Hey, Christians, Even Progressive Ones, Let’s Quit Being Ashamed.

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Recently I reviewed a book that I hoped I would love–Jennifer Ayres’ Good Food: Grounded Practical Theology. While there were admirable aspects to the work (I liked that Ayres spent time with Christians practicing various forms of sustainable agricultural and community food security projects) I was disappointed overall, not least because for someone doing Christian theology, Ayres seems remarkably suspicious of, well, Christian theology, which she claims has frequently been unduly anthropocentric.

For example, she criticizes theologian Karl Barth’s understanding of creation as “the stage on which the drama of the divine-human relationship will take place” of “exaggerat[ing] humanity’s role in the drama of creation, when in reality ‘we are by no means the whole show[.]’” She does not quote or cite Barth directly but relies on another scholar’s critique of Barth, which is unfortunate given that Barth’s Church Dogmatics, volume III, deals seriously with the question of humanity’s right to shed the blood of animals for our own needs and desires, among other decidedly non-anthropocentric creational concerns that complicate the idea that Barth regarded creation as a stage and nothing more considerably.

 Similarly, Ayres cites Lynn White’s influential 1967 article, “The Historical Roots of Our Ecological Crisis” as evidence that “theology does not offer an unambiguous ‘answer’ to the problem of the global food system.” I read the article in question, which is filled with claims (which Ayres does not cite) so sweeping and unsubstantiated as to defy credulity:

“Christianity [unlike paganism and Eastern religions] not only established a dualism of man and nature but also insisted that it is God’s will that man exploit nature for his proper ends.”

Perhaps it is not surprising that New Testament scholar Richard Bauckham’s 2010 book The Bible and Ecology does not appear on Ayres’s bibliography. Even a glancing look at Barth (or John Calvin, for that matter, to say nothing of the Psalms and Job) casts serious doubt on the claim that our ecological woes stem directly from the Bible or Christianity. Perhaps Ayres wants to avoid giving the impression that she has all the right theological answers, or that she is sufficiently critical of her tradition’s shortcomings, but oversights of this kind only undermine her case.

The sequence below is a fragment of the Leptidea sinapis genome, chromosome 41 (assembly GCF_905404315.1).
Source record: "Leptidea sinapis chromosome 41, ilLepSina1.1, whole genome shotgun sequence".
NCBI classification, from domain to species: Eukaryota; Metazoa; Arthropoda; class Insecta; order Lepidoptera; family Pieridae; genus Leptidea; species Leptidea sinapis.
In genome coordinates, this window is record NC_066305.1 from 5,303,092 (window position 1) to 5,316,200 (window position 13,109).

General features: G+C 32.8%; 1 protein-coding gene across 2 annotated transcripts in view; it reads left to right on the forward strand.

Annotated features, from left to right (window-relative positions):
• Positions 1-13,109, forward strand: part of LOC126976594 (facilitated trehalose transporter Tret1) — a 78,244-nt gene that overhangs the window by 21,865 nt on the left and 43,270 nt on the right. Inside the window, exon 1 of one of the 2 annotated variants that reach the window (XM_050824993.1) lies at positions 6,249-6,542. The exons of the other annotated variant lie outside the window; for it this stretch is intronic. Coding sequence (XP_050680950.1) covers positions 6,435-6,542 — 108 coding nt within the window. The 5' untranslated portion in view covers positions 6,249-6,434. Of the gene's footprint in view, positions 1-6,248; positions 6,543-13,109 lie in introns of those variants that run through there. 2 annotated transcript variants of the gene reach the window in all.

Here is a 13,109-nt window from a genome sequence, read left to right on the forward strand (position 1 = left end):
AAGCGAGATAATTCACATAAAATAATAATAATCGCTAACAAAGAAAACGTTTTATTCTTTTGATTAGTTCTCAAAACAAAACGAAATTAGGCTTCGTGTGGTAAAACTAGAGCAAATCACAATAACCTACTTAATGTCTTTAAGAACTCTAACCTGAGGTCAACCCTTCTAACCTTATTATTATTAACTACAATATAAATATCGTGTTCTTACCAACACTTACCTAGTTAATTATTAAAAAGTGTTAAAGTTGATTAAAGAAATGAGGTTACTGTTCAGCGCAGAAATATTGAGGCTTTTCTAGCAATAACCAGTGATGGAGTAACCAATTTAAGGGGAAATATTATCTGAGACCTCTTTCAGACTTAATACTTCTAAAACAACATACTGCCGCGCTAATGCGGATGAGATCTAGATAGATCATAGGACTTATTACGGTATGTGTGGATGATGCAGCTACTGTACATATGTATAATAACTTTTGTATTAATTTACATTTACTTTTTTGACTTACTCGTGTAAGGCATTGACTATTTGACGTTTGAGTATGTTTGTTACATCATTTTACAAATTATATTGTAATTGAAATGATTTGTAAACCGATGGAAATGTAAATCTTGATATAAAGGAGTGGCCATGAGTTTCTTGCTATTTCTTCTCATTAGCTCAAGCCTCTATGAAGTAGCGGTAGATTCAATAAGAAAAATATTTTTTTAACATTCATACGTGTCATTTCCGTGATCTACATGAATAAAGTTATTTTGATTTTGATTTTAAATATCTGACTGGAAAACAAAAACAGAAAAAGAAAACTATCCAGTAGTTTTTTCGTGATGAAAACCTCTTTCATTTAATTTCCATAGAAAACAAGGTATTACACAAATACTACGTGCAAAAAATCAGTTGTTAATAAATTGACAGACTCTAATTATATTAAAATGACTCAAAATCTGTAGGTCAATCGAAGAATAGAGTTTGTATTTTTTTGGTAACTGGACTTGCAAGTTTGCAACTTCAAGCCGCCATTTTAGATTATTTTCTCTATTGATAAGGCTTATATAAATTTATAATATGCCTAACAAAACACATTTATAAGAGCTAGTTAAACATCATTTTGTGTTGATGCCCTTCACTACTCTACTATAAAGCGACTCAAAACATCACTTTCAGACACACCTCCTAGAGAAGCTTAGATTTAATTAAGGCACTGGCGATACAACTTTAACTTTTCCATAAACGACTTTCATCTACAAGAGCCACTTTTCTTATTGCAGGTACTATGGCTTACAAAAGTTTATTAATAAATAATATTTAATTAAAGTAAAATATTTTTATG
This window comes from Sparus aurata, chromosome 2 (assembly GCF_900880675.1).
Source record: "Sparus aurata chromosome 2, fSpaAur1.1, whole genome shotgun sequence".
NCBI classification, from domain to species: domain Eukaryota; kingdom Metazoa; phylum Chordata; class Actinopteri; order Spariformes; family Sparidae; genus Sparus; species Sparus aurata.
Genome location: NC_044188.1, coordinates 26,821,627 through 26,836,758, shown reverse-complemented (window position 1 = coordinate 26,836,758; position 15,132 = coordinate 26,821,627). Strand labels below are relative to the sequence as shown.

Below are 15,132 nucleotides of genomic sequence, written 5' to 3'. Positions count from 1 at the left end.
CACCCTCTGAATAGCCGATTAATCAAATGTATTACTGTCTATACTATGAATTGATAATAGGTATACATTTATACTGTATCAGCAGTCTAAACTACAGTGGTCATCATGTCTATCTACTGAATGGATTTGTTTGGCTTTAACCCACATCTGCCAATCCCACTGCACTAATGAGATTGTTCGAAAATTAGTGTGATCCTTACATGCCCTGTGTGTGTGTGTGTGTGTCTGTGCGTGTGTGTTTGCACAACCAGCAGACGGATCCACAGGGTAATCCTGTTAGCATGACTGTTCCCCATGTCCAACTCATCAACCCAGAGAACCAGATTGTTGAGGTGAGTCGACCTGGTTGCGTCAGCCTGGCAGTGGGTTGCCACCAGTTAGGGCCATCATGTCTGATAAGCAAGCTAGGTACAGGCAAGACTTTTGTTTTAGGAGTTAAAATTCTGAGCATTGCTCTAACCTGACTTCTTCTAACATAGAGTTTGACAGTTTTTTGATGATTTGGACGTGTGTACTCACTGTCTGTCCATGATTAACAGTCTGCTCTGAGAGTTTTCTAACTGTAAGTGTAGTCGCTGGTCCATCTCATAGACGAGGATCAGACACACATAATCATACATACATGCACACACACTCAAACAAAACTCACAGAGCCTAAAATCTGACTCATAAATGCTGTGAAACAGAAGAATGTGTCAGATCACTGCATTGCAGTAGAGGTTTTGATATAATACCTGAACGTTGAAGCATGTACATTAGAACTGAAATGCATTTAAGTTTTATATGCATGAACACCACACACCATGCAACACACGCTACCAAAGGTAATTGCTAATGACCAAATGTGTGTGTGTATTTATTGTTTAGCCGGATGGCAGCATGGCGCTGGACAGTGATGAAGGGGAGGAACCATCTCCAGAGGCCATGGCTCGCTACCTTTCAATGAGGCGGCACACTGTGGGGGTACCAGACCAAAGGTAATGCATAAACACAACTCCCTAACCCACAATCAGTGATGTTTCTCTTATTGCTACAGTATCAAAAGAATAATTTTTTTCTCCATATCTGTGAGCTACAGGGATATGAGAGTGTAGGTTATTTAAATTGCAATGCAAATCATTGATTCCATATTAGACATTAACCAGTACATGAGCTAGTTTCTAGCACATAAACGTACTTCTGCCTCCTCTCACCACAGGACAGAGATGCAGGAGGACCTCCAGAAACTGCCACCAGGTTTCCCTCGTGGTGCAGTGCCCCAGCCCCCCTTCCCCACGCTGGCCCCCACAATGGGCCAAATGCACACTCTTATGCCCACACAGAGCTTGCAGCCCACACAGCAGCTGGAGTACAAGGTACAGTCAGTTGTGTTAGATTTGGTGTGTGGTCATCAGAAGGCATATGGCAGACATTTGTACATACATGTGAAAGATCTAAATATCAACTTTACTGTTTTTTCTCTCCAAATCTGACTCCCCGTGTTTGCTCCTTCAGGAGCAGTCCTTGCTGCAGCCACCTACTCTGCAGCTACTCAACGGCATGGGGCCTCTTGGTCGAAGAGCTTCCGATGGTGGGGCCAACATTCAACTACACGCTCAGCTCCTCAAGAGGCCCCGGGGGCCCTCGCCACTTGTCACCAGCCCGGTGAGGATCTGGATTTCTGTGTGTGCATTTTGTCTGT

Why, I wonder, do so many thoughtful Christians ashamed of Christian theology, of Christian history, of Christian thought and action? Of course there is much in our history of which we should be ashamed. But there is also astonishing and inspiring courage, wisdom, and sacrifice that it would be a disgrace to forget.

I hate writing negative reviews. But if you’re interested, you can read it at the Englewood website here.

Weekend Eating Reading

…the weekly weekend post!

Weekend Eating Reading briefly discusses at least one good book that’s somehow related to ‘joyful eating,’ and is, throughout the weekend, updated with links to notable or newsworthy articles on topics relevant to readers of this blog.

This week’s books:

Guess which is designed to make you eat more than you want to--carrots or carrot cake?

The End of Overeating, by David A. Kessler, MD

The British have a term for it–“more-ish.” It means a food that you WANT TO EAT MORE OF. Or, maybe more precisely, a food that makes YOU want to eat more of IT. If you’ve ever struggled with overeating, whether occasionally or chronically–and maybe even if you haven’t–you’ll want to read this book. It offers a staggering account of the science that goes into engineering foods to make them hyperpalatable–that is, to make them press all the right buttons in your body and brain to get you to want more, more, more, and more. This book is fascinating and disturbing. Read it! (or read more about it here, first.)

Oh! And this book:

Mindless Eating: Why We Eat More than We Think by Brian Wansink, PhD

The picture’s extra big because that’s what American serving sizes are like–EXTRA BIG. And guess what? When packages are extra big, and you can’t get a good visual clue on what you’re eating, YOU EAT MORE, even if you don’t really like it. (!) And that’s just the way Big Food wants it.  This book’s also got some fascinating science, though it’s more psychological than bio- & neuro-chemical (as the other one is.) There’s lots of fun stuff to read about here.

More links will appear hear as the weekend goes on:

Chilling cartoon about widespread starvation in Somalia & US nonresponse HERE

HuffPo’s reporting on the ground turkey fiasco HERE

Cassie Green, remarkable food person! Read about her HERE

Enjoy it! And eat your food with JOY!